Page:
Lack of evidence and consequential harm caused by mydriatic regimens used in retinopathy of prematurity screening.
Kremer, Lisa; Medlicott, Natalie; Reith, David; Broadbent, Roland
Approximately 3,500 infants in New Zealand and Australia are screened annually for retinopathy of prematurity (ROP). To view the retina and diagnose ROP, adequate pupil dilation with mydriatic medicines is required. Although mydriatic drops are in common use in NICUs, there is no established or preferred mydriatic regimen in New Zealand and Australia. A literature review revealed that there is very limited literature involving only pilot studies on which international mydriatic guidelines are based. Results from these pilot studies suggest that there is very little benefit in administering larger doses when smaller doses are effective. A survey of New Zealand and Australian neonatal nursing staff identified 11 different mydriatic regimens, highlighting the need for robust evidence to guide clinical practice. Within these 11 mydriatic regimens, there was up to a 27-fold difference in total dose. Only 22% of the respondents indicated using a microdrop to reduce the total dose. The larger the total dose of mydriatic medicines, the higher the risk for adverse events. Adverse events that neonatal nurses reported after mydriatic administration were; hypertension, tachycardia, apnoea, feed intolerance, abdominal distension, necrotising enterocolitis, death and periorbital pallor. The findings indicate the need for further evidence to support the dosing of mydriatics in neonates. There is a need for a RCT to investigate the use of low dose cyclopentolate and phenylephrine by comparing a standard drop to a microdrop. Results from the RCT will provide evidence for international guidelines, and therefore guide clinical practice.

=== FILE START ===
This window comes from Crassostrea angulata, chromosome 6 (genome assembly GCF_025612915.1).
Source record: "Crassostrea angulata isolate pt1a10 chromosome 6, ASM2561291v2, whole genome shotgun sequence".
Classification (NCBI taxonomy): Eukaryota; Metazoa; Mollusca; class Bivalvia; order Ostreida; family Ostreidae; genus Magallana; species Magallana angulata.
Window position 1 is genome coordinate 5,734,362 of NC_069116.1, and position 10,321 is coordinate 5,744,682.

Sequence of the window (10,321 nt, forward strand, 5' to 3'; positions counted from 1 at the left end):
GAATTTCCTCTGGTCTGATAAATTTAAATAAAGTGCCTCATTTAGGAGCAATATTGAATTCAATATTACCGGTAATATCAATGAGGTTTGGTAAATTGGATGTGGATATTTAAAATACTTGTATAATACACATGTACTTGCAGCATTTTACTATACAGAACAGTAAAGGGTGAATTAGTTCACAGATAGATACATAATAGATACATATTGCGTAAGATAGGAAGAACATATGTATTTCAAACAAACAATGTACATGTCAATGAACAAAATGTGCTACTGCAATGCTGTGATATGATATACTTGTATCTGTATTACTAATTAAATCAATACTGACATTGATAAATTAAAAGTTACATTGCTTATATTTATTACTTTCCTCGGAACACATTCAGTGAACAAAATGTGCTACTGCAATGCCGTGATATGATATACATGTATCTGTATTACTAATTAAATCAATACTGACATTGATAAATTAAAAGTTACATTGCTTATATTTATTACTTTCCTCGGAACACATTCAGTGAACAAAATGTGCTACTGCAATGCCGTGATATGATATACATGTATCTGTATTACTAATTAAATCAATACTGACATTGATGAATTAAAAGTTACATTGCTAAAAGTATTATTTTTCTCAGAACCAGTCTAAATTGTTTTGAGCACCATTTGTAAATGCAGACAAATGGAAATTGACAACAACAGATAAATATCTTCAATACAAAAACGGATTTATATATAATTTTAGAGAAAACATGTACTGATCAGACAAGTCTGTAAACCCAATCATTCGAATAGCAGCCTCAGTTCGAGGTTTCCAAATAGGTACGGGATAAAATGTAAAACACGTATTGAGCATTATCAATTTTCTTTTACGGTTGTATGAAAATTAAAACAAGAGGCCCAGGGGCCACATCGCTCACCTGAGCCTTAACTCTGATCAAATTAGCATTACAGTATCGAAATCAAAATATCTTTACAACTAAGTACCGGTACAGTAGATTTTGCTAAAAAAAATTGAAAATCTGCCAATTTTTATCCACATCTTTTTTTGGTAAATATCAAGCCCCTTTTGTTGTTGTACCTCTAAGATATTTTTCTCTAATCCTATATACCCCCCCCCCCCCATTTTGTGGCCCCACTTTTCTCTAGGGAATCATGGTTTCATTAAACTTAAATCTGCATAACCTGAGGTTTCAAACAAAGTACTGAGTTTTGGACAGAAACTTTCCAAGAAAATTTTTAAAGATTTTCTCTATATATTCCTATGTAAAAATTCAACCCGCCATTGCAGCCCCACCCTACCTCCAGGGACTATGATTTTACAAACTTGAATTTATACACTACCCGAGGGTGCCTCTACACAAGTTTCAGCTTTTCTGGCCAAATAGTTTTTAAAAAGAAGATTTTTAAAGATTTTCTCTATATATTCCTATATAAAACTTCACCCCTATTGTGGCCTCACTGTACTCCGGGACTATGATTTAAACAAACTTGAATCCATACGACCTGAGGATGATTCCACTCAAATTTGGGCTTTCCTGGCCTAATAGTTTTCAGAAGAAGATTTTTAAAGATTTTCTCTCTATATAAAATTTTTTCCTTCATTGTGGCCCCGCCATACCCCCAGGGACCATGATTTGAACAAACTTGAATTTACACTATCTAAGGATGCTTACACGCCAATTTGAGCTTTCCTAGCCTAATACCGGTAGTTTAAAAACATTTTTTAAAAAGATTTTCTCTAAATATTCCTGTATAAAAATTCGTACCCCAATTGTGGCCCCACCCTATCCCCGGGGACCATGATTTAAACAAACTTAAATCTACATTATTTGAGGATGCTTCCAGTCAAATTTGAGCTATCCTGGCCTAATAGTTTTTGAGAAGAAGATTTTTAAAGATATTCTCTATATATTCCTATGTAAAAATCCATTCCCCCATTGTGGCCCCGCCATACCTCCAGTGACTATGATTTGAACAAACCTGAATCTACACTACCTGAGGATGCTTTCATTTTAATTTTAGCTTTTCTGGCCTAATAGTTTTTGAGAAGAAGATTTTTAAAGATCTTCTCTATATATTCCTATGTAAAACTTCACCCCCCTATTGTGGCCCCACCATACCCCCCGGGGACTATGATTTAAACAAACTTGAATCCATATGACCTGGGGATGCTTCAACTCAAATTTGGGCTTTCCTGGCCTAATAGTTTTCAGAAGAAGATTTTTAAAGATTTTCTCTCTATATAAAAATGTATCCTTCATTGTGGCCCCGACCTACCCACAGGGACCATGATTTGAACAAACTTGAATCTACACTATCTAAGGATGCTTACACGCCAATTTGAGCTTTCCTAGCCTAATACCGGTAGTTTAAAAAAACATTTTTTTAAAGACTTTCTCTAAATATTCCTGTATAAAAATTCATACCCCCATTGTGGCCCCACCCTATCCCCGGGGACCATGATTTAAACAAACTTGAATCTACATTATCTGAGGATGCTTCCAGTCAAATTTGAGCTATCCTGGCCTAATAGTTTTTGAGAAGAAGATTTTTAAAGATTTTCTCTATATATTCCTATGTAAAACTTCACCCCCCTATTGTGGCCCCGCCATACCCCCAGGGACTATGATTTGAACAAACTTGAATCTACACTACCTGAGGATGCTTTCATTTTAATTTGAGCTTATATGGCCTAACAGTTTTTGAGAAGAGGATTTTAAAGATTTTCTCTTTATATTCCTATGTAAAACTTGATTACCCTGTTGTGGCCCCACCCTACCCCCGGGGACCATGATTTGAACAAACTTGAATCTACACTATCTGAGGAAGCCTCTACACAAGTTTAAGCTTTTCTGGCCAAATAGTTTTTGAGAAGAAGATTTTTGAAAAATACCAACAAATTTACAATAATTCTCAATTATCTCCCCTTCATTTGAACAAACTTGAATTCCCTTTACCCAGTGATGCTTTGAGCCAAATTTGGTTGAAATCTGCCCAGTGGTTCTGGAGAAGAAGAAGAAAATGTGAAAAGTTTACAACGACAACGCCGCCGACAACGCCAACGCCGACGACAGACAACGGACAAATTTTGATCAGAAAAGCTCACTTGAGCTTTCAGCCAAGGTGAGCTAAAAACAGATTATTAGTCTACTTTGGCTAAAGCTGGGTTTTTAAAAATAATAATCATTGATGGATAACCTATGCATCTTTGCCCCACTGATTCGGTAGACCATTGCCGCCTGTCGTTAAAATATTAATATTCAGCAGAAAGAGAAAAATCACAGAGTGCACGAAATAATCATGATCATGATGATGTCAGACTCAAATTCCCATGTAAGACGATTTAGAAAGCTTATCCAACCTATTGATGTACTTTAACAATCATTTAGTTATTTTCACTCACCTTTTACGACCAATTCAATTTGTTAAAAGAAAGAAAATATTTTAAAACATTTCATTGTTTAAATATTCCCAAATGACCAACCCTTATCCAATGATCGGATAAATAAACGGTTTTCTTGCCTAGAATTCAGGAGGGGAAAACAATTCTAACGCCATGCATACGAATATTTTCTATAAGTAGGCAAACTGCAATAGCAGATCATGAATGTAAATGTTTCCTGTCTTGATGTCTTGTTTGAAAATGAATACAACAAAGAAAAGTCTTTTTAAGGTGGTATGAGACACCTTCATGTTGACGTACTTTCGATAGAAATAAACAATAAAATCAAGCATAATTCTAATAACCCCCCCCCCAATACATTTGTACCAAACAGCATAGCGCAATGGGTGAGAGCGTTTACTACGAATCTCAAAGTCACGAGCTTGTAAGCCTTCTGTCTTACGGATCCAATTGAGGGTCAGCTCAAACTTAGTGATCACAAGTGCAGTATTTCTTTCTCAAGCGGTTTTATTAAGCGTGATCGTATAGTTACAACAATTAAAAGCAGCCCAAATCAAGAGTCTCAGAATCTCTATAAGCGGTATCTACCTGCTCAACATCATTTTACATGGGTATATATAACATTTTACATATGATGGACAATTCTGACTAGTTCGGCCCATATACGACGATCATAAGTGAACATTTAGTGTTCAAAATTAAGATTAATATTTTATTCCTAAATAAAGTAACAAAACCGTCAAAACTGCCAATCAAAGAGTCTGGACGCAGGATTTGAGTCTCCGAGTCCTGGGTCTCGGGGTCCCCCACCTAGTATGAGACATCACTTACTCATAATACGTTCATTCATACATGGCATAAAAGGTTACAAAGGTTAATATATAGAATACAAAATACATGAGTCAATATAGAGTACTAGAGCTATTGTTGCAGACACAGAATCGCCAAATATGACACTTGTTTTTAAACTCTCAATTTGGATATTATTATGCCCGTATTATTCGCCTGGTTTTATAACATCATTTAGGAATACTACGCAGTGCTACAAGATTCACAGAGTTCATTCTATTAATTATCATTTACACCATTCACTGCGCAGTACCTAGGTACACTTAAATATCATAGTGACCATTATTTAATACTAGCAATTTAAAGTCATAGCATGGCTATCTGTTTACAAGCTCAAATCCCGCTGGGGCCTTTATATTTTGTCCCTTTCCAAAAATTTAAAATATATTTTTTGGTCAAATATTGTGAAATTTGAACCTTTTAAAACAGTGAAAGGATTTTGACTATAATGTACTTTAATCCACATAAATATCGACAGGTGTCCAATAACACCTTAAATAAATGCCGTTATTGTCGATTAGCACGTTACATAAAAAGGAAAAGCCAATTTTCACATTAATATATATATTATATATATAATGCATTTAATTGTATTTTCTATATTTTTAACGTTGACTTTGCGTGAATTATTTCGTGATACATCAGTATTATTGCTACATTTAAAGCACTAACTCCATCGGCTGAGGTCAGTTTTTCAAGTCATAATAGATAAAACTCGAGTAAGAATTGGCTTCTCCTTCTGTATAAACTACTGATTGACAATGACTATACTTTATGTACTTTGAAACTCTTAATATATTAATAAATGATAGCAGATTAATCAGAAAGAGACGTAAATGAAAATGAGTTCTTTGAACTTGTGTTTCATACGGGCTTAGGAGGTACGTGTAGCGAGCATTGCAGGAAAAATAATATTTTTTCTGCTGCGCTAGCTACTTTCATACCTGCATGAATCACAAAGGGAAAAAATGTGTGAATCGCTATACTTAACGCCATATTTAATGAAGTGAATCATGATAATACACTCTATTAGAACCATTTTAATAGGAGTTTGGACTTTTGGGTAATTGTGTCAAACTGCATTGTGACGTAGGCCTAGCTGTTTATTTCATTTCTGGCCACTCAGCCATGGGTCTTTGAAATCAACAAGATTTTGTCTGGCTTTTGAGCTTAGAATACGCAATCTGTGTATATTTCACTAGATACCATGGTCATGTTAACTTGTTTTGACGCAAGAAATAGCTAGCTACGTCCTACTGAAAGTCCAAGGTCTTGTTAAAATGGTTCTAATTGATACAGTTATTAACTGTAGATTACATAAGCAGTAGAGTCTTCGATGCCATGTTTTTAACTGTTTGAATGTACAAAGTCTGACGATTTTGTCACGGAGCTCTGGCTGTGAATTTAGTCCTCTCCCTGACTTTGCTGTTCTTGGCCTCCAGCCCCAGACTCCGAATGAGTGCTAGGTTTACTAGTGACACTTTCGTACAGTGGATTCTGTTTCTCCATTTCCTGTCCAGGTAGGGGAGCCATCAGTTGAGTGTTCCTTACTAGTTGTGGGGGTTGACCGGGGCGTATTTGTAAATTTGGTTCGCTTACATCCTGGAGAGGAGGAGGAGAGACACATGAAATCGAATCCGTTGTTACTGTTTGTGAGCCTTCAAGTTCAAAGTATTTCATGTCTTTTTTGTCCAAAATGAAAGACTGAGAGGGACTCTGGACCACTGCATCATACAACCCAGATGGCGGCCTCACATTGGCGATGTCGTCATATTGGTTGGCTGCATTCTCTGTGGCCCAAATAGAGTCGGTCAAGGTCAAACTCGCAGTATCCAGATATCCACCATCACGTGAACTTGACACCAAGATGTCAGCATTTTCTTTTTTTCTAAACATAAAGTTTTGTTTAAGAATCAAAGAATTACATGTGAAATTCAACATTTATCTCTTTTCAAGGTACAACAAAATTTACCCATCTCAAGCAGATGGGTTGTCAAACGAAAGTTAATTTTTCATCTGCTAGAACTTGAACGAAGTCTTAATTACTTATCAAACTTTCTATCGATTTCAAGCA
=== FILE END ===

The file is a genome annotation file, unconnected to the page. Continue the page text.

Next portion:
Conference: Otago Spotlight Series: Child Health Research 2017, Wellington
Research Type: Conference or Workshop Item (Poster)
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